The UC Master Food Preserver Program is training its volunteers via Zoom https://ucfoodsafety.ucdavis.edu/consumers/food-safety-home/home-food-preservation/uc-master-food-preserver-food-safety-training and will be demonstrating food preservation techniques via YouTube like this https://www.youtube.com/watch?v=SeoymcsLWlg.
To help Californians support local farmers, the UC Sustainable Agriculture Research & Education Program created the UC Agritourism Directory at www.calagtour.org. Consumers can look up local farms and ranches and purchase directly from the producer. The new UC SAREP webpage COVID-19 Shelter-in-Place Direct-from-Farm Resources, at http://www.calagtour.org/Shelter-in-Place_Resources, includes information and links to farms and ranches that offer box deliveries, farm stands, online ordering, delivery and pickup services, organized by region.
The UC Master Gardener Program is offering online training for volunteers at http://mg.ucanr.edu/Resources/eXtension_Campus/. Home gardeners trying to grow their own food can find resources at https://ucanr.edu/Coronavirus_and_COVID-19/Gardening/ and ask their local UC Master Gardener volunteers questions. To find local UC Master Gardeners, visit http://mg.ucanr.edu/FindUs/.
California Institute for Water Resources has created a new Water and COVID-19 web page that curates water safety, water use and water supply information. It includes links to information about COVID-19 from the Centers for Disease Control in Spanish, Chinese, Vietnamese, and Korean and from the World Health Organization in Spanish, French, Chinese, Arabic, and Russian. They plan to update the page at http://ciwr.ucanr.edu/California_Drought_Expertise/Water_COVID19 as the COVID-19 situation evolves.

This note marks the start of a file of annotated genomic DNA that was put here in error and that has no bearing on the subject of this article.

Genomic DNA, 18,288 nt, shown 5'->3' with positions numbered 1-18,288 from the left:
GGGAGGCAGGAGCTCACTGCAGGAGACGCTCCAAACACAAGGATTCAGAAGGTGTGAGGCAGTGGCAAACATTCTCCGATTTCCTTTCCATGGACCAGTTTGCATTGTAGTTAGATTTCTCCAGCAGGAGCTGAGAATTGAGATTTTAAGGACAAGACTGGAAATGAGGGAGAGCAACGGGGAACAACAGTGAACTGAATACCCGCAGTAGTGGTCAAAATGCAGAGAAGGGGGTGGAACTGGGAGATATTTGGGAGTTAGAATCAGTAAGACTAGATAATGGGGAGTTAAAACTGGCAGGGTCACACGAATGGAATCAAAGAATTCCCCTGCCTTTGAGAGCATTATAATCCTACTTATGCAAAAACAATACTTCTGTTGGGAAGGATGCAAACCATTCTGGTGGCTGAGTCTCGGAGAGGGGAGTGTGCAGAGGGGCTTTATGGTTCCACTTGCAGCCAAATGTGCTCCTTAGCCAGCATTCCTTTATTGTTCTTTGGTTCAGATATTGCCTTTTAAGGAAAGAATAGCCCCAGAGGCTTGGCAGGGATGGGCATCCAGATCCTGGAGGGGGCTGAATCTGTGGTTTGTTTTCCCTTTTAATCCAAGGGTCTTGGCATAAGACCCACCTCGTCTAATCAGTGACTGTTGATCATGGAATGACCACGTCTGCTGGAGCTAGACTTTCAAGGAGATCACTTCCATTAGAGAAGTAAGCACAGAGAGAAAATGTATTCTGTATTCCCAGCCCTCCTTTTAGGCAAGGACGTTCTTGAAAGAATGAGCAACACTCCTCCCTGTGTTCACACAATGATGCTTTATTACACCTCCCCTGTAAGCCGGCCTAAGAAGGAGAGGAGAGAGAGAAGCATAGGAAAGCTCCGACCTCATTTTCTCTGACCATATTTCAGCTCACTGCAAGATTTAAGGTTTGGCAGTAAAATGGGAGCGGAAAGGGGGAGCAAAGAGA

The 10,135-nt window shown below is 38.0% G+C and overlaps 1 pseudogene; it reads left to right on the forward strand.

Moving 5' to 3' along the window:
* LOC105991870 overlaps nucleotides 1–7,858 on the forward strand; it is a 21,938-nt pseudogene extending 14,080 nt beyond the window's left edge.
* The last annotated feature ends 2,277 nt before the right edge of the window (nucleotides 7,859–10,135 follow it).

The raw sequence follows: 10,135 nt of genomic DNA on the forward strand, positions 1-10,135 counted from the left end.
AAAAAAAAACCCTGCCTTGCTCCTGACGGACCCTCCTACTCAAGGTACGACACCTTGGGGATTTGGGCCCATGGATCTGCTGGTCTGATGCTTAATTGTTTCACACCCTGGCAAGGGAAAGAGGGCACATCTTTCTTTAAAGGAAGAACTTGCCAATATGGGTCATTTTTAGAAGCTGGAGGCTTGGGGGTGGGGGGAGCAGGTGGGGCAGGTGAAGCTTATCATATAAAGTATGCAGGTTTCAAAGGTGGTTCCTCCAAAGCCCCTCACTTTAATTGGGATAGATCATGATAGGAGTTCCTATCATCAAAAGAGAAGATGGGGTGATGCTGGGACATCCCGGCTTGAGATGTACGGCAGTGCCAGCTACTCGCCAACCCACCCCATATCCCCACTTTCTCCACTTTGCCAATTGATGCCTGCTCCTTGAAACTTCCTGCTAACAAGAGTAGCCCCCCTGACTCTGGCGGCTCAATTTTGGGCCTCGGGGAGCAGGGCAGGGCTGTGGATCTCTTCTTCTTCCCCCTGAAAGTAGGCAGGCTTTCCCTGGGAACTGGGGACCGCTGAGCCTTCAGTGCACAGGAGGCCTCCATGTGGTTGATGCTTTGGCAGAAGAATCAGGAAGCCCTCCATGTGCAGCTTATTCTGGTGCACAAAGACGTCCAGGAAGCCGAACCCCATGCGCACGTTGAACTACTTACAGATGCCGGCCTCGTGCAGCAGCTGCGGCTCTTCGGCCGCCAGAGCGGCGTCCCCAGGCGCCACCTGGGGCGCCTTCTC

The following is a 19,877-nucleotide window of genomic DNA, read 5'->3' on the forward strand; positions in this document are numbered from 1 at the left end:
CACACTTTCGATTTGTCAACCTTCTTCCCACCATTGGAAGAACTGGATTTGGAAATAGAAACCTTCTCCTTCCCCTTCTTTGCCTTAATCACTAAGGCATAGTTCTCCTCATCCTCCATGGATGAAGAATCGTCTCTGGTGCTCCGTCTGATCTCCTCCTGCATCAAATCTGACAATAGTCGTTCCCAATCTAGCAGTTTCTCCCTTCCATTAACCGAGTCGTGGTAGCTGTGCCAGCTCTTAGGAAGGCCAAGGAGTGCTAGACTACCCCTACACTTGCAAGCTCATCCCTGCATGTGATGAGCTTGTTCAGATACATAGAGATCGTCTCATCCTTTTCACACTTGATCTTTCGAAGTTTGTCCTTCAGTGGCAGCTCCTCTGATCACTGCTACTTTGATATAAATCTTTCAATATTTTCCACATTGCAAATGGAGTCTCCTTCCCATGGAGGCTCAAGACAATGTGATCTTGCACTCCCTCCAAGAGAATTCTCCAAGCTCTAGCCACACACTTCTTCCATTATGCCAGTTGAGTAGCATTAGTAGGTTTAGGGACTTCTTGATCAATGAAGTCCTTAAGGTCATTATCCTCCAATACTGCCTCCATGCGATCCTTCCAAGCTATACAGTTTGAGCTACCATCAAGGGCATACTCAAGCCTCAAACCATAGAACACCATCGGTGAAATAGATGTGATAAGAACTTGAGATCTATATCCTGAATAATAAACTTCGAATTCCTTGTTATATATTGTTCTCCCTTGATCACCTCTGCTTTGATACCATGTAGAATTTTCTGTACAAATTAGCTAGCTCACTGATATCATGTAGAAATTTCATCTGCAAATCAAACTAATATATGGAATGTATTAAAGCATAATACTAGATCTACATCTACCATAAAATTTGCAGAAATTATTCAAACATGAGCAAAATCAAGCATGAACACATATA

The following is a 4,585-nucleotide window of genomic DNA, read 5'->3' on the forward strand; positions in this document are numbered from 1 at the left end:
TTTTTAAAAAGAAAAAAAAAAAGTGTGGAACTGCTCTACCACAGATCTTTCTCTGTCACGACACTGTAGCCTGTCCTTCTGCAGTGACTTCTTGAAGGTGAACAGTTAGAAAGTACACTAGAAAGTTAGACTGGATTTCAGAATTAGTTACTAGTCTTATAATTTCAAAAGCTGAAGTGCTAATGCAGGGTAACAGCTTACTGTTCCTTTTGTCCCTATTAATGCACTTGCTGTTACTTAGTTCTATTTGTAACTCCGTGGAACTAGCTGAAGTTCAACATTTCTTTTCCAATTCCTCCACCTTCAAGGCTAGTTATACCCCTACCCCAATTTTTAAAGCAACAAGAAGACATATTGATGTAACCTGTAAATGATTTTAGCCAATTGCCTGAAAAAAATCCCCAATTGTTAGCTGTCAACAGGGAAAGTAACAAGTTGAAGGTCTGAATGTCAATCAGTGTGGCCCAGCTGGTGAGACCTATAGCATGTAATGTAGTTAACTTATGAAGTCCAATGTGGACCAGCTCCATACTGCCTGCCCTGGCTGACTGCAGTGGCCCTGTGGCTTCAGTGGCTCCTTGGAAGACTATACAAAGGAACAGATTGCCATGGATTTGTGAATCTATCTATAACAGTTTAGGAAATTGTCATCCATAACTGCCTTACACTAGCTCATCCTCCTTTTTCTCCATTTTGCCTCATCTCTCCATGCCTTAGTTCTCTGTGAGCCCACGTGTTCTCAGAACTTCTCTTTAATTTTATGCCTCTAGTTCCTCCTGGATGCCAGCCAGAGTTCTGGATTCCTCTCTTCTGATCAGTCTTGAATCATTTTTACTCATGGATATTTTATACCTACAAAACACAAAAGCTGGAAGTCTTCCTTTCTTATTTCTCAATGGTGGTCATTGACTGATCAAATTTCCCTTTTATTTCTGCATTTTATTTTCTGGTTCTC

In response to school closures, the UC Expanded Food and Nutrition Education Program, or EFNEP, and CalFresh Healthy Living UC staff members statewide are providing curricula and other resources to teachers and community organizations to continue nutrition education.
“We surveyed the needs of the educators and are exploring ways to continue to offer evidence-based curriculum while building skills for staff in the area of online and distance learning, using Zoom and social media platforms, such as Facebook Live and YouTube, and other learning platforms such as Google Classroom,” said Katie Panarella, director of UC ANR's Nutrition, Family and Consumer Sciences Program.
Parents who are home schooling their children can get curricula and ideas for educational activities from their local UC Cooperative Extension offices.